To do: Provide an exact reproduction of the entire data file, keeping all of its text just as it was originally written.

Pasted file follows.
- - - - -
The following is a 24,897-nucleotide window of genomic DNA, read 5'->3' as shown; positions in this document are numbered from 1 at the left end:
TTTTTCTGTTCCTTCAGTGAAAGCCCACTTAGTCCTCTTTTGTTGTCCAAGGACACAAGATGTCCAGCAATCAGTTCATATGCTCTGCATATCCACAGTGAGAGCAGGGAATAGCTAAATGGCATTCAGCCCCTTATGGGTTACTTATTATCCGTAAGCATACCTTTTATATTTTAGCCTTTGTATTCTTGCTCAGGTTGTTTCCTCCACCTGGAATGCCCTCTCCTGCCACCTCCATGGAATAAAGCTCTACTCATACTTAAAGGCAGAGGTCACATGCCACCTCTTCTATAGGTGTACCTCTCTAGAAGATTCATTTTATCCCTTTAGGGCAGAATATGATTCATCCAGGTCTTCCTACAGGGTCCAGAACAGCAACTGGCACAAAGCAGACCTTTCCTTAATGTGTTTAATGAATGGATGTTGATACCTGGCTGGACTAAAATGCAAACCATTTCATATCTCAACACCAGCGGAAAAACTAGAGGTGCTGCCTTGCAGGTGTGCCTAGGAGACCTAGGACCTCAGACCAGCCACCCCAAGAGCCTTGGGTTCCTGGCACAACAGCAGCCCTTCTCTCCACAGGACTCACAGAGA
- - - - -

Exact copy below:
The following is a 24,897-nucleotide window of genomic DNA, read 5'->3' as shown; positions in this document are numbered from 1 at the left end:
TTTTTCTGTTCCTTCAGTGAAAGCCCACTTAGTCCTCTTTTGTTGTCCAAGGACACAAGATGTCCAGCAATCAGTTCATATGCTCTGCATATCCACAGTGAGAGCAGGGAATAGCTAAATGGCATTCAGCCCCTTATGGGTTACTTATTATCCGTAAGCATACCTTTTATATTTTAGCCTTTGTATTCTTGCTCAGGTTGTTTCCTCCACCTGGAATGCCCTCTCCTGCCACCTCCATGGAATAAAGCTCTACTCATACTTAAAGGCAGAGGTCACATGCCACCTCTTCTATAGGTGTACCTCTCTAGAAGATTCATTTTATCCCTTTAGGGCAGAATATGATTCATCCAGGTCTTCCTACAGGGTCCAGAACAGCAACTGGCACAAAGCAGACCTTTCCTTAATGTGTTTAATGAATGGATGTTGATACCTGGCTGGACTAAAATGCAAACCATTTCATATCTCAACACCAGCGGAAAAACTAGAGGTGCTGCCTTGCAGGTGTGCCTAGGAGACCTAGGACCTCAGACCAGCCACCCCAAGAGCCTTGGGTTCCTGGCACAACAGCAGCCCTTCTCTCCACAGGACTCACAGAGA